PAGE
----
I asked Anjali about her opinion of theatre in Hyderabad, which she feels is stronger than ever. “When we started Samahaara, there were mostly older groups doing the rare play and a few people bringing performances from outside the city. That’s fine, but what about theatre and artists from Hyderabad? Since we were a young team (I was 17), we got lot of the new crowd to be part of things both on stage and in the audience. It was a lot of amateur work, and we were keen to take things to the next level. We started the Hyderabad Theatre Festival to give local groups a bigger platform, bringing directors like David Zinder from Romania and Stu Denison from London to the city. One thing that made a big difference was the availability of places like LaMakaan and the National Institute of Fashion Technology’s auditorium, both the right size for theatre.”

Bhushan Tiwari’s first project was “Tamilian Mismatch and the Marital Twist”, which he wrote and co-directed with his friend Vicky Jain for SKitS 2013. Being selected from 24 scripts helped them get on track, and they formed the group Rang Manch to put on a performance that remains both memorable and popular.

“I dove deeper into writing after getting acknowledged for ‘Tamilian Mismatch’, writing another script called ‘Phantom Vibrations’ for Short & Sweet, which unfortunately didn’t work out. I’m currently making a short film version of ‘Tamilian Mismatch’. Once I wrap that up, I’ll focus on some interesting script ideas and thoughts. And there’s SKitS 2014 to look forward to, where we plan to perform once again and make a mark,” he says.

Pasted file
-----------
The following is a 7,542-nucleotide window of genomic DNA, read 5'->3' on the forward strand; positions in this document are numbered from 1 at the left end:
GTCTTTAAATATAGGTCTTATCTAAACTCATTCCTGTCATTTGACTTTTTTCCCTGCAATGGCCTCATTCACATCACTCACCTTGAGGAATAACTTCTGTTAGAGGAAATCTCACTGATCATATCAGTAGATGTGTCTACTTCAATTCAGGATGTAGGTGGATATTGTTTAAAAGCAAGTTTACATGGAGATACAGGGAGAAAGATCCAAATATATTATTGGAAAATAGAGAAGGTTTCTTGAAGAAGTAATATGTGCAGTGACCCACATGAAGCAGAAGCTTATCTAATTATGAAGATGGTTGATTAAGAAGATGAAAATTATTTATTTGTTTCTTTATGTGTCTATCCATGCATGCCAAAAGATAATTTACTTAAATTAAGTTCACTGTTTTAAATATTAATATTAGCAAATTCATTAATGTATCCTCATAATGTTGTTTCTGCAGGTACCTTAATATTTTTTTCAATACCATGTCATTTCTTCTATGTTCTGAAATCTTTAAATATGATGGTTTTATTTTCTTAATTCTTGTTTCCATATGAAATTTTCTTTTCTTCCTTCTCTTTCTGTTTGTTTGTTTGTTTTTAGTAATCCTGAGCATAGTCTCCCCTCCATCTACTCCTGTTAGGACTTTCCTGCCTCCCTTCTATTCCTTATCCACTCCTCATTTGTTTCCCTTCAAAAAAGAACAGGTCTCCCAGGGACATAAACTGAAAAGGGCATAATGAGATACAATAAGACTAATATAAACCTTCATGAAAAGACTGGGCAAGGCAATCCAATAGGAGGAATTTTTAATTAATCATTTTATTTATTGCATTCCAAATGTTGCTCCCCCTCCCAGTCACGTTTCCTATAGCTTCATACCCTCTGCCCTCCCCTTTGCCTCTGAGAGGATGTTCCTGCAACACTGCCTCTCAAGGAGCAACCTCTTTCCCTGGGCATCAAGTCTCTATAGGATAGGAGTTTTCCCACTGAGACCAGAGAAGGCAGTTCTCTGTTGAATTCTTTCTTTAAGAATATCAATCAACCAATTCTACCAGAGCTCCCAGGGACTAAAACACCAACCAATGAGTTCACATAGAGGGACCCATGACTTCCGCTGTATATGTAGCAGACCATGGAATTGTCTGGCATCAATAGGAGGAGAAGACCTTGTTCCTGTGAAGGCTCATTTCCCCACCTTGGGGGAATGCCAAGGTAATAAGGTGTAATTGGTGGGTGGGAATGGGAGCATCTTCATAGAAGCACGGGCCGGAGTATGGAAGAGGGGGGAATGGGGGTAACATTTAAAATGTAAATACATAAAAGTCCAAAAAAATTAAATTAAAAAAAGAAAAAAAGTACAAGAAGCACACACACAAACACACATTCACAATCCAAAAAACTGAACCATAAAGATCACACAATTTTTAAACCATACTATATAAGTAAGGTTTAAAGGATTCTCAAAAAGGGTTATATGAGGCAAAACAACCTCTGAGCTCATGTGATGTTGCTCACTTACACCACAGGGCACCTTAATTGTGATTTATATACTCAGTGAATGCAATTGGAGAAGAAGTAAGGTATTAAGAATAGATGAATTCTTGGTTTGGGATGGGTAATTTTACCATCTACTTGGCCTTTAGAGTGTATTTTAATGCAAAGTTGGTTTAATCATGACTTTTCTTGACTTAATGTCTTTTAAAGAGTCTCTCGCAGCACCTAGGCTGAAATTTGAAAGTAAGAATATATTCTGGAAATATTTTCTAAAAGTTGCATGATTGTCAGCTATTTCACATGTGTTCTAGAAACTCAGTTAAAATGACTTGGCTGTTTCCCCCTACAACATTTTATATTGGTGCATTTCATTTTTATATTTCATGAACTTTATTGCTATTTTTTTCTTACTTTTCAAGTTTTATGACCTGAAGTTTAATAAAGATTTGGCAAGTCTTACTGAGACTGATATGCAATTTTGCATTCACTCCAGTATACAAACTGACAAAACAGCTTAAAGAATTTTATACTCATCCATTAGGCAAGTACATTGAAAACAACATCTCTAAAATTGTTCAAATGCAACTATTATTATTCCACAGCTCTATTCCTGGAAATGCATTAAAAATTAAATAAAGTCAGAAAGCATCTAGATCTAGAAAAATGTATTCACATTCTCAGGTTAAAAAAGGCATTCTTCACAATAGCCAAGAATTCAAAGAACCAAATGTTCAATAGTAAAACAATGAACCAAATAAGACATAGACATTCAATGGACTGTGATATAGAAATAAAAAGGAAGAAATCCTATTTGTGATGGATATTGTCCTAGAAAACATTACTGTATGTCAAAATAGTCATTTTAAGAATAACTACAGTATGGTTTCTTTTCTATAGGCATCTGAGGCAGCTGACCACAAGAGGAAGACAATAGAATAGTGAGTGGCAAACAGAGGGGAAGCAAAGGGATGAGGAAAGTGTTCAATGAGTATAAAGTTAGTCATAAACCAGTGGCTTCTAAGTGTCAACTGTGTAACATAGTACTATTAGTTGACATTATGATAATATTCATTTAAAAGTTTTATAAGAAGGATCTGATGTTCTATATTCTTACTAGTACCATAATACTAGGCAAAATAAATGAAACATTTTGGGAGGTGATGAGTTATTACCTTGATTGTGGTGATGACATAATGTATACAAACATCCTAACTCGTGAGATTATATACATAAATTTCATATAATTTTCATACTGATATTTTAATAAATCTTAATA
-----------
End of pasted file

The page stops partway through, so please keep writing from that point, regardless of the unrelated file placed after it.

Bhushan believes that Hyderabad has a good foundation for theatre. All that’s lacking is that extra push. “We need some of the bigwigs like QABTF and Samahaara to step in and encourage talent in the city. If they pave the path by organising competitions and festivals, they’ll certainly find gems. One such group that takes an encouraging approach to theatre is Dramanon. R.K. has always been keen on promoting theatre artists to come up with their best performances. Theatre must also be encouraged by the Telugu film industry,” he opines.

Bullish on the future of theatre in the city, he says, “Earlier this year, a group of theatre artists organised a festival. The initiative was taken by Krishna Shukla and Sneha Mukherjee. We expected a lot of support, and though some art lovers were kind, we still lacked the kind of sponsorship we needed. The festival was successful, but it could have been even more so if there had been more support from the media and theatre groups.”